Jezz Leckenby shares over 40 years of experience working within sales, marketing and public relations of analytical instrument manufacturers.
What are the most common problems that clients ask you to solve?
I work mostly with SME clients who tend to have small marketing departments; often one person doing it all. When I am approached by a company, it is usually with a question about what I can do for them.
Many do not specifically think about brand or position. Often it comes down to wanting qualified sales leads. Nothing new in this request but nowadays there are so many possible tools to use to promote a company, its products & services.
The Marketing Wheel
There is usually no integrated marketing plan which considers the total sales process. I address this with a concept called the Marketing Wheel™, a tool I have developed & employed since my days at DuPont.
Are there any principles which have remained unchanged over your 40+ years within the industry?
The principles have not changed because good sales & marketing methods are based on common sense. Two variables that have changed however are firstly, marketing budgets, measured as a percentage of sales. These have dropped from 6-8% in the 1980s to as little as 1-2% today.
"As a percentage of sales, marketing budgets have dropped from 6-8% in the 1980s to as little as 1-2% today."
Secondly, the choice of marketing tools has rocketed, driven by the Internet and associated technology. Perhaps the main question is “which is right for my business?” There is no simple answer.
You may ask what has been tried; did it work; how do you measure success? Unfortunately, getting these answers is not readily forthcoming. Not for the lack of good intentions, the smaller companies often forget the basics of tracking responses; measuring the good and the not so good; where did a lead come from? How did it proceed in the sales process?
Like building a house, good foundations are essential and a company committed to using their CRM system is vital to measuring marketing success.
How do the most successful companies venture into new markets?
Returning to the Marketing Wheel™, strategy should be driven by a simple question: What does the customer want?
Strategic Development - Listening to the marketplace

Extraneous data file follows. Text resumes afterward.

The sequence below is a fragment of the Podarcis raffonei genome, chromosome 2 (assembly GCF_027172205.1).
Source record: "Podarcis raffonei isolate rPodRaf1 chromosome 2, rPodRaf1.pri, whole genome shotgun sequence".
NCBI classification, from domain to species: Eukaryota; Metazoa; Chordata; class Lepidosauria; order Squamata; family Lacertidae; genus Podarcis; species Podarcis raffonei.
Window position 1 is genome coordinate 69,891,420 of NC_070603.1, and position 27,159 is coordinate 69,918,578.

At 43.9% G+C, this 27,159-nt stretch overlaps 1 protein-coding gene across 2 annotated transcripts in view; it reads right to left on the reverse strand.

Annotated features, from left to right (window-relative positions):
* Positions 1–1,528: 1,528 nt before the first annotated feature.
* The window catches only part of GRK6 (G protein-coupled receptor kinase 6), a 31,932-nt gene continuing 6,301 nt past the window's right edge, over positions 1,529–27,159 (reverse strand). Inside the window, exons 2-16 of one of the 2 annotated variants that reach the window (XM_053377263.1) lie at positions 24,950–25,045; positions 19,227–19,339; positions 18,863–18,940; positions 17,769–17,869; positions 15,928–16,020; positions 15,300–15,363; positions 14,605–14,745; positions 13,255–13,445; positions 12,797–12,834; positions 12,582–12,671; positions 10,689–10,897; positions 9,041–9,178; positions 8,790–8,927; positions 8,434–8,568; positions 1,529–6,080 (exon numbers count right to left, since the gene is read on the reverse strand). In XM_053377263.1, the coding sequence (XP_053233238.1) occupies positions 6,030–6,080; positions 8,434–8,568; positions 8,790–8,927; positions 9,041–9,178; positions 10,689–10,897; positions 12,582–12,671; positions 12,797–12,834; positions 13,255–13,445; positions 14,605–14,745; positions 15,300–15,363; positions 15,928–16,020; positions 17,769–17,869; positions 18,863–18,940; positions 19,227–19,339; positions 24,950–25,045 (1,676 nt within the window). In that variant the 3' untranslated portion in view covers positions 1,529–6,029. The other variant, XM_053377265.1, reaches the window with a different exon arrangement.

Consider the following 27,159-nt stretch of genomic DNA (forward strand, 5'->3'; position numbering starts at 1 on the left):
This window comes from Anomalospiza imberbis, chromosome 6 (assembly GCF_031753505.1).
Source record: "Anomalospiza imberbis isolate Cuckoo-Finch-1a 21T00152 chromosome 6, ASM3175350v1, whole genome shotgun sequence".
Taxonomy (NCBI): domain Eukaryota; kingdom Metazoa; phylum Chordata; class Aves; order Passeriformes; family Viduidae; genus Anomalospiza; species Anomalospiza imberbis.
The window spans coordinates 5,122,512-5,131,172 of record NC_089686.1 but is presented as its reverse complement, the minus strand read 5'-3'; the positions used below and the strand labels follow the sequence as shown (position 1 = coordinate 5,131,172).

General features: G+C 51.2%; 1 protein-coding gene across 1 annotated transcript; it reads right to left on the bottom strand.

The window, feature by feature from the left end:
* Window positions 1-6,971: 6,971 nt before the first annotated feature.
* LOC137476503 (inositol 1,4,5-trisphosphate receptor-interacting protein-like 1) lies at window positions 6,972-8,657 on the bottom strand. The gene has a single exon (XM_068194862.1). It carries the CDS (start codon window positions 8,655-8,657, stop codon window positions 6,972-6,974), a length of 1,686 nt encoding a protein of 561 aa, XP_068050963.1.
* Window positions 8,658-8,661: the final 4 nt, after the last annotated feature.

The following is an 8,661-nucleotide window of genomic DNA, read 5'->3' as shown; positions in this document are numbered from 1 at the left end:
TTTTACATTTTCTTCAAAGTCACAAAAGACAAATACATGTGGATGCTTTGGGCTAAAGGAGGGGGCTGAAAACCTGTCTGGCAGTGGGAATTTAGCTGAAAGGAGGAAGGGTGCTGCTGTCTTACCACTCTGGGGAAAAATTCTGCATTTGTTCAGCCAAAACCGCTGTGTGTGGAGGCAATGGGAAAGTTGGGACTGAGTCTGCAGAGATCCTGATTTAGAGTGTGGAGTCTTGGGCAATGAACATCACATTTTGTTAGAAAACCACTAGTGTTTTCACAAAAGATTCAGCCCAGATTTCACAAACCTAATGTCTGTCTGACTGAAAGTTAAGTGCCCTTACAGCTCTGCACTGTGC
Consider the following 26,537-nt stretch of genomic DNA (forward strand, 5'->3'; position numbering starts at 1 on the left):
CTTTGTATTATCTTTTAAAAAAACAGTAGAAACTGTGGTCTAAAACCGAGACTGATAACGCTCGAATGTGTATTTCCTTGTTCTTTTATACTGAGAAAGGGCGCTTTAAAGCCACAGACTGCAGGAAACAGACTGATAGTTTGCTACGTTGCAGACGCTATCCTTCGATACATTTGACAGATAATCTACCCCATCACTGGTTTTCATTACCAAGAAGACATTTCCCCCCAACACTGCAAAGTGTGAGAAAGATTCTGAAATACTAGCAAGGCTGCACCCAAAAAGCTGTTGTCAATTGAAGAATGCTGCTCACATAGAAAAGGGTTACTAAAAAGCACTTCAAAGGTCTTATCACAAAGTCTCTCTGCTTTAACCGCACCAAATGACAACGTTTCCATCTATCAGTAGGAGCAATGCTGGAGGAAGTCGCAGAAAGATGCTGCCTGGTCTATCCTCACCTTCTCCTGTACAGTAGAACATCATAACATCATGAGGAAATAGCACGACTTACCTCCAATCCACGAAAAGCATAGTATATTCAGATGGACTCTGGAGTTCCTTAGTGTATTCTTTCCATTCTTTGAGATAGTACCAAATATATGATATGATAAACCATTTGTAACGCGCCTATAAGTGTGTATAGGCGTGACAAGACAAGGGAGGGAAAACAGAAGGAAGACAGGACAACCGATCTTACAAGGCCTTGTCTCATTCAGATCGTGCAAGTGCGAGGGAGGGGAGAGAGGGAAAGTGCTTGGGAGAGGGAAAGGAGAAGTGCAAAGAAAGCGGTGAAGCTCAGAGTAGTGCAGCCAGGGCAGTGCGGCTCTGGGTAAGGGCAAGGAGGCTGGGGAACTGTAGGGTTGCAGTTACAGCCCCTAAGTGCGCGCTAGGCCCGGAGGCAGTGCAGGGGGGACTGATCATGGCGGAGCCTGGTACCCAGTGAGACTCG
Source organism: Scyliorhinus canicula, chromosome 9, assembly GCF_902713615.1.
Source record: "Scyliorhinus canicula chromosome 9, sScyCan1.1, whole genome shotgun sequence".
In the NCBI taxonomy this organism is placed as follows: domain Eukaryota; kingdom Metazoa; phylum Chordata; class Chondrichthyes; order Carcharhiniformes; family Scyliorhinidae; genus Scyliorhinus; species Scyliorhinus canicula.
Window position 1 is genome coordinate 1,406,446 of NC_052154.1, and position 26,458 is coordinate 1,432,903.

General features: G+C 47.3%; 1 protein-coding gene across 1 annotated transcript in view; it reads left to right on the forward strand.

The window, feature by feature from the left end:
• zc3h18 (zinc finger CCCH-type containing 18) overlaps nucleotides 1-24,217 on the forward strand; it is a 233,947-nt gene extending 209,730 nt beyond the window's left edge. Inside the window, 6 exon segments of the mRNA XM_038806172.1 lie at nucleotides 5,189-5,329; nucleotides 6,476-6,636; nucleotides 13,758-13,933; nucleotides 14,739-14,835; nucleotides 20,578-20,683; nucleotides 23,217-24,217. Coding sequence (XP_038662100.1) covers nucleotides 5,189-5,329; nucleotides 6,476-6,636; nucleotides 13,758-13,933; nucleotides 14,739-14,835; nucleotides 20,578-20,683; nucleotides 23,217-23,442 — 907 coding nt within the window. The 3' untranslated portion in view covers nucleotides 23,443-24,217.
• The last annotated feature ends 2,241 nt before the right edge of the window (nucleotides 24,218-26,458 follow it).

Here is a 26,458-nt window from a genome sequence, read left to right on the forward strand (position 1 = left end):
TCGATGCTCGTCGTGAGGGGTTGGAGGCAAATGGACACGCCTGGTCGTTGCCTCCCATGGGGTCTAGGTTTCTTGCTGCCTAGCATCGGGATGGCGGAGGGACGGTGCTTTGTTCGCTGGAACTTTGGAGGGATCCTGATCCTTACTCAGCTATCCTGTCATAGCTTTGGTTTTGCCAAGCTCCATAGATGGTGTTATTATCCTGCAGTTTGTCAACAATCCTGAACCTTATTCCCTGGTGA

Too often with scientific instrument companies, the drive is by the technology and the inventions of the founders of the company. Yes, some of these will enjoy success because of peer recognition but the key to long term success is the investment in talking to users and asking what their new challenges are? What problems do they have? What features should be added to the existing product offerings? Those who ask the right questions and listen to the answers will enjoy success and growth.
As noted in the classic marketing book, Crossing the Chasm, new ideas accepted by the early adopters will show excellent growth but it is the ability of the company to introduce new products ahead of reaching the peak of the growth of the previous one will “cross the chasm” and sustain growth.
How do you advise clients who are developing and launching new products into the market place?
The key to product development is answering the question “how do we make it?” How do we translate user needs into a product that may be manufactured and sold at a cost whereby we make money AND the user sees value and is happy to pay the asking price?
Product Development - How do we make it?
The successful company will understand all aspects of materials sourcing, cost control, scale up of manufacturing, beta site testing of products during the development and manufacturing process. Checking back to users that the product(s) being made are what was required.
How important is consistency of messaging when launching a new product?
Internal communication is under-rated. It is important that every member of the company is responsible for the success of the company.
Internal Communication - Do we all understand it?